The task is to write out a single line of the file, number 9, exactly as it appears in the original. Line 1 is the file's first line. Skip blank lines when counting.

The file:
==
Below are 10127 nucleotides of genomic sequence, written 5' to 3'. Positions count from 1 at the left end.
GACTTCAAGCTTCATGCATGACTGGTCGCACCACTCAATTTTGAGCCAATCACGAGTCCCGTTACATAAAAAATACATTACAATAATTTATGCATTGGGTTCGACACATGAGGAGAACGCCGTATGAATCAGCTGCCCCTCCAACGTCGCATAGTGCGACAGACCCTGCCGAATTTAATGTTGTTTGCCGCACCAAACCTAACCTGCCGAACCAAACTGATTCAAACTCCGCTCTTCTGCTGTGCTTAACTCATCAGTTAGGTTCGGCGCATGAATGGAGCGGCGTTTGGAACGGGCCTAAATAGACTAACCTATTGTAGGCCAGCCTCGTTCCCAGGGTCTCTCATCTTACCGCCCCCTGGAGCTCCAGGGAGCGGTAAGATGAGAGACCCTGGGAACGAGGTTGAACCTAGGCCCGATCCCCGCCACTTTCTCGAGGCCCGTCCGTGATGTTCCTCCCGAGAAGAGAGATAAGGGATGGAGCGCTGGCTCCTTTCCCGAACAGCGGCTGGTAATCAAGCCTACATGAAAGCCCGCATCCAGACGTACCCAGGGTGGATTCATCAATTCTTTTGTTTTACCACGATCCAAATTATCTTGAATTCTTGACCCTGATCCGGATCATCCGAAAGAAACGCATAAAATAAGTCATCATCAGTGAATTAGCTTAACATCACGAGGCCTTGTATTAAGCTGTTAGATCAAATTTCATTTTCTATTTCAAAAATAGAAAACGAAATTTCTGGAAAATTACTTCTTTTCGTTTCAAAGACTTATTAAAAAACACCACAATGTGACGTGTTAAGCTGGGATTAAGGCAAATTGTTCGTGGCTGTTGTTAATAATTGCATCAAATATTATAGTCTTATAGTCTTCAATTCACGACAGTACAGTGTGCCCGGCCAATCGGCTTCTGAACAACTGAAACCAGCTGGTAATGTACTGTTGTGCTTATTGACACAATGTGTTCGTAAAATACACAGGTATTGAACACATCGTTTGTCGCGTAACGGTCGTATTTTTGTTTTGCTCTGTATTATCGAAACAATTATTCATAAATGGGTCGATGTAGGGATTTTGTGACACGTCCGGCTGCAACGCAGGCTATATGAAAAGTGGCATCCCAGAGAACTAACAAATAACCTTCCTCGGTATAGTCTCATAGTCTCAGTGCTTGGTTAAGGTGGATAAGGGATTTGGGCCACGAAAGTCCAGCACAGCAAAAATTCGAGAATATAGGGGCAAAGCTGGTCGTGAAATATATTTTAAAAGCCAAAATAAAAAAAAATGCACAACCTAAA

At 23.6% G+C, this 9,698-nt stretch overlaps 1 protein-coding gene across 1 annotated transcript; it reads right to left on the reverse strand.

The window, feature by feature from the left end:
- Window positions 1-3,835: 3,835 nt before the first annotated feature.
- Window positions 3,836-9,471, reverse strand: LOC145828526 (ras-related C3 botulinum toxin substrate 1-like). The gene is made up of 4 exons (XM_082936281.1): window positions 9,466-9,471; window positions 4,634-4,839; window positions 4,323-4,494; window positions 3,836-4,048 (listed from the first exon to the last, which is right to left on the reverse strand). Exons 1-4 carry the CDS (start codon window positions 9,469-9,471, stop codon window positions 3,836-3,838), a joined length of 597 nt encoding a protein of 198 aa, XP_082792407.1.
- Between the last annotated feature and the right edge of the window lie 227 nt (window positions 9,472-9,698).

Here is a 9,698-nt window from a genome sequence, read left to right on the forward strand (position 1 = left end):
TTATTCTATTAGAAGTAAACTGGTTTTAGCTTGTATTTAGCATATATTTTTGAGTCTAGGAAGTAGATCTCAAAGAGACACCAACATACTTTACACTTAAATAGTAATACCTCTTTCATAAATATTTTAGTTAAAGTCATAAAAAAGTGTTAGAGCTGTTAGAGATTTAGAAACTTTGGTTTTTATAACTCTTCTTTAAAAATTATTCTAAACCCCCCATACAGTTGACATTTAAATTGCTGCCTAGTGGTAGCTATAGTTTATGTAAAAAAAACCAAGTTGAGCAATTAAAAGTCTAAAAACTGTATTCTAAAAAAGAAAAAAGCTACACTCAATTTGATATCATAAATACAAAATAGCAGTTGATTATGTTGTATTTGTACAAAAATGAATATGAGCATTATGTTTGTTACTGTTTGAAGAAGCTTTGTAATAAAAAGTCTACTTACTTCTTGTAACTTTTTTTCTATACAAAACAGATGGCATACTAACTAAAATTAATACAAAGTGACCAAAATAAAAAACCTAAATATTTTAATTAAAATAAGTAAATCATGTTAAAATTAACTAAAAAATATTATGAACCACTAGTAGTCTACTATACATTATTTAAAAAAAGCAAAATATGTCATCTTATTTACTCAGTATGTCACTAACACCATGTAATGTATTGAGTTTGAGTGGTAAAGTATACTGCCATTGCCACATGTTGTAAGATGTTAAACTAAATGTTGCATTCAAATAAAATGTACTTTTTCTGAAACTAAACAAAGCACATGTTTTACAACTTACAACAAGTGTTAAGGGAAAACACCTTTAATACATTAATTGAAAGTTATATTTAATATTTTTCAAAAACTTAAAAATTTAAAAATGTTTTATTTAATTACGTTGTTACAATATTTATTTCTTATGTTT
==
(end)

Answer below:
TTATTCTATTAGAAGTAAACTGGTTTTAGCTTGTATTTAGCATATATTTTTGAGTCTAGGAAGTAGATCTCAAAGAGACACCAACATACTTTACACTTAAATAGTAATACCTCTTTCATAAATATTTTAGTTAAAGTCATAAAAAAGTGTTAGAGCTGTTAGAGATTTAGAAACTTTGGTTTTTATAACTCTTCTTTAAAAATTATTCTAAACCCCCCATACAGTTGACATTTAAATTGCTGCCTAGTGGTAGCTATAGTTTATGTAAAAAAAACCAAGTTGAGCAATTAAAAGTCTAAAAACTGTATTCTAAAAAAGAAAAAAGCTACACTCAATTTGATATCATAAATACAAAATAGCAGTTGATTATGTTGTATTTGTACAAAAATGAATATGAGCATTATGTTTGTTACTGTTTGAAGAAGCTTTGTAATAAAAAGTCTACTTACTTCTTGTAACTTTTTTTCTATACAAAACAGATGGCATACTAACTAAAATTAATACAAAGTGACCAAAATAAAAAACCTAAATATTTTAATTAAAATAAGTAAATCATGTTAAAATTAACTAAAAAATATTATGAACCACTAGTAGTCTACTATACATTATTTAAAAAAAGCAAAATATGTCATCTTATTTACTCAGTATGTCACTAACACCATGTAATGTATTGAGTTTGAGTGGTAAAGTATACTGCCATTGCCACATGTTGTAAGATGTTAAACTAAATGTTGCATTCAAATAAAATGTACTTTTTCTGAAACTAAACAAAGCACATGTTTTACAACTTACAACAAGTGTTAAGGGAAAACACCTTTAATACATTAATTGAAAGTTATATTTAATATTTTTCAAAAACTTAAAAATTTAAAAATGTTTTATTTAATTACGTTGTTACAATATTTATTTCTTATGTTT